Wednesday, September 17, 2008

Creepy Treehouse vs. Functional Mall

I've been exploring web 2.0 in a scattershot manner this week (I warned you!), reading about Facebook, exploring ning, comparing delicious with diigo and playing with But I do keep coming back to the issue of social networking. I at some level understand the use of social network sites, such as and Facebook as a pastime, or a way to keep in touch with friends and family, though I've yet to try either (I will soon, both for the needs of this project, and so my children will quit bugging me to get on Facebook!). And virtual worlds like Second Life take such interaction to a new level with a more immersive experience, reminding me of a nascent virtual reality found in the Tad Williams' Otherworld novels.

But my overriding question--what has this all to do with education? Here's a quotation from an Inside Higher Ed article "Will Colleges Friend Facebook?" that deals with the issue:

"Online social networking and 3D simulations between faculty and students may help colleges and universities foster a stronger sense of community in the class, regardless of the physical limitations imposed by class size, or the interpersonal limitations contingent upon traditional markers of experience and identity through race, class, gender, etc." (my italics)

One of the complaints I've always had about course management software, like Blackboard or Angel, is that it's disembodied, that students have no sense of place with online classes. Even with the most well designed class in a CMS or elsewhere, be it blog or wiki or open source spaces like Moodle, students interact with a "desktop" of some sort rather than a room or a landscape.

Yes, they do interact with others through discussion boards or chat, but again, there's no sense of place as we have with brick and mortar campuses and classrooms.

Can social networks improve that sense of place? Well, I plan to deal more with that question later, especially when exploring Second Life. But the other aspect of the issue of using social networks in education is that expressed through the metaphor that became quite popular in the last few months, that of the creepy treehouse.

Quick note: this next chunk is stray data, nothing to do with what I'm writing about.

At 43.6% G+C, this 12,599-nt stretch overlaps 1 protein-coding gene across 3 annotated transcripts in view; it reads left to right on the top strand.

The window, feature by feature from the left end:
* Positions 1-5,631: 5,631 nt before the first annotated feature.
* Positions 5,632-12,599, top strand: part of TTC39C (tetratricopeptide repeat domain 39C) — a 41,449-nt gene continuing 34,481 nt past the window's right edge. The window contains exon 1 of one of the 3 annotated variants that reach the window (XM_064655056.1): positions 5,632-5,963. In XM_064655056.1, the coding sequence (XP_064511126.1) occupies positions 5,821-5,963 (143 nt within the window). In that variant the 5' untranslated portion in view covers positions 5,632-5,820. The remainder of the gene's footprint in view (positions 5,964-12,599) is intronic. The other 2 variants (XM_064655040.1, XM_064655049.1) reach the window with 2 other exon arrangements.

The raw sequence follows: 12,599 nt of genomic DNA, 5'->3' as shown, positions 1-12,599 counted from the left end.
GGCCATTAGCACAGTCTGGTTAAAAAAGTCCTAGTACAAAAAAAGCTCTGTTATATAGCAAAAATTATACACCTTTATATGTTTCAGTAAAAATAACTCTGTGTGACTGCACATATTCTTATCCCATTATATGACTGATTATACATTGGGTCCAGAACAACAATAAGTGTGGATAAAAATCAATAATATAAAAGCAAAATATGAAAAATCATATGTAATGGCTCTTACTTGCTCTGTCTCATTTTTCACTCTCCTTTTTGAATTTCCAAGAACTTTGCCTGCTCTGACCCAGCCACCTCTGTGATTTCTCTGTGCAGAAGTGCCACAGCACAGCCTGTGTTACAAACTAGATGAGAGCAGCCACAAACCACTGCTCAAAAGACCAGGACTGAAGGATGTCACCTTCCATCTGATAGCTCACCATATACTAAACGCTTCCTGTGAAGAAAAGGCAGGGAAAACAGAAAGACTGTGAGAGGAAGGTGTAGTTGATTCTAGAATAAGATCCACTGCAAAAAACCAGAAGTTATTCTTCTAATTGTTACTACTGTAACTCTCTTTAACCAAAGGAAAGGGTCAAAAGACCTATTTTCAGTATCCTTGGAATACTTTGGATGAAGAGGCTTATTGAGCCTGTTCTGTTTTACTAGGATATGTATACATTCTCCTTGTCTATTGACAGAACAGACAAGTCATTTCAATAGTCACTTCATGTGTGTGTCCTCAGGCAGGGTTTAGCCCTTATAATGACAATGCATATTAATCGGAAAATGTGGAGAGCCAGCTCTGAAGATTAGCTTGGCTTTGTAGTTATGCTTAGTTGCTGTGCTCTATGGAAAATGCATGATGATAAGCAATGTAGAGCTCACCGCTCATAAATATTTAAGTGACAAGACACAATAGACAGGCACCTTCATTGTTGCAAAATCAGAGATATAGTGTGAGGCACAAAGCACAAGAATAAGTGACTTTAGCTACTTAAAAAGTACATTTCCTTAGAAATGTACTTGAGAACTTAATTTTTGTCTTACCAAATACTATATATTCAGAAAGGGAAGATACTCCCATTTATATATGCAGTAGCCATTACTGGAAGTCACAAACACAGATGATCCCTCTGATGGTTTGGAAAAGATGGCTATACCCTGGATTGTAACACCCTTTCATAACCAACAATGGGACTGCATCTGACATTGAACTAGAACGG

Here's a definition from Jared Stein:

"A place, physical or virtual (e.g. online), built by adults with the intention of luring in kids" and "Any institutionally-created, operated, or controlled environment in which participants are lured in either by mimicking pre-existing open or naturally formed environments, or by force, through a system of punishments or rewards."

In online education or with the use of online technology in the classroom, a creepy treehouse would be when the professor or institution tries to coopt social networks or tools that students already use on their own time. So if a professor requires students to "friend" him or her in Facebook, that would be considered for many a creepy treehouse. If an institution or CMS presents closed, locked down versions of web 2.0 services found on the web, such as blogging or a wiki in Angel, rather than using such naturally online, then that could be a creepy treehouse. Many seem to find Blackboard to exude creepy treehouseness, but that's to be expected since it's the Microsoft of CMS's.

The concern has been that many educators are beginning to proclaim creepy treehouseness as an excuse to avoid using web 2.0 tools/applications with students, sort of a luddite backlash.

Therefore, Michael Staton came up with the metaphor of the "functional mall." In a mall, young people, old people, middle aged and children all coexist and participate in the activities of a mall. They may use it differently, and at times they may interact with those in other age groups, but often not. He suggests that social networks operate more in this manner, especially as they mature and seek to expand their audiences, as Facebook is doing, to include every age group. Thus, social networks can accommodate learning groups, such as online classes, in ways that are not so creepy treehouse-like.

The key seems to be to use Facebook or social networking in a way that is not required but as another way to communicate. As one instructor notes, "What I tried to do was not to make it just something to study, but to make it something practical so I tried to incorporate as much communication technology in the course as possible." The same article presents research from the Pew Internet that suggests why using Facebook can be beneficial: "Teachers 'are able to leverage a tool students already use instead of asking them to learn how to use a separate application.'"

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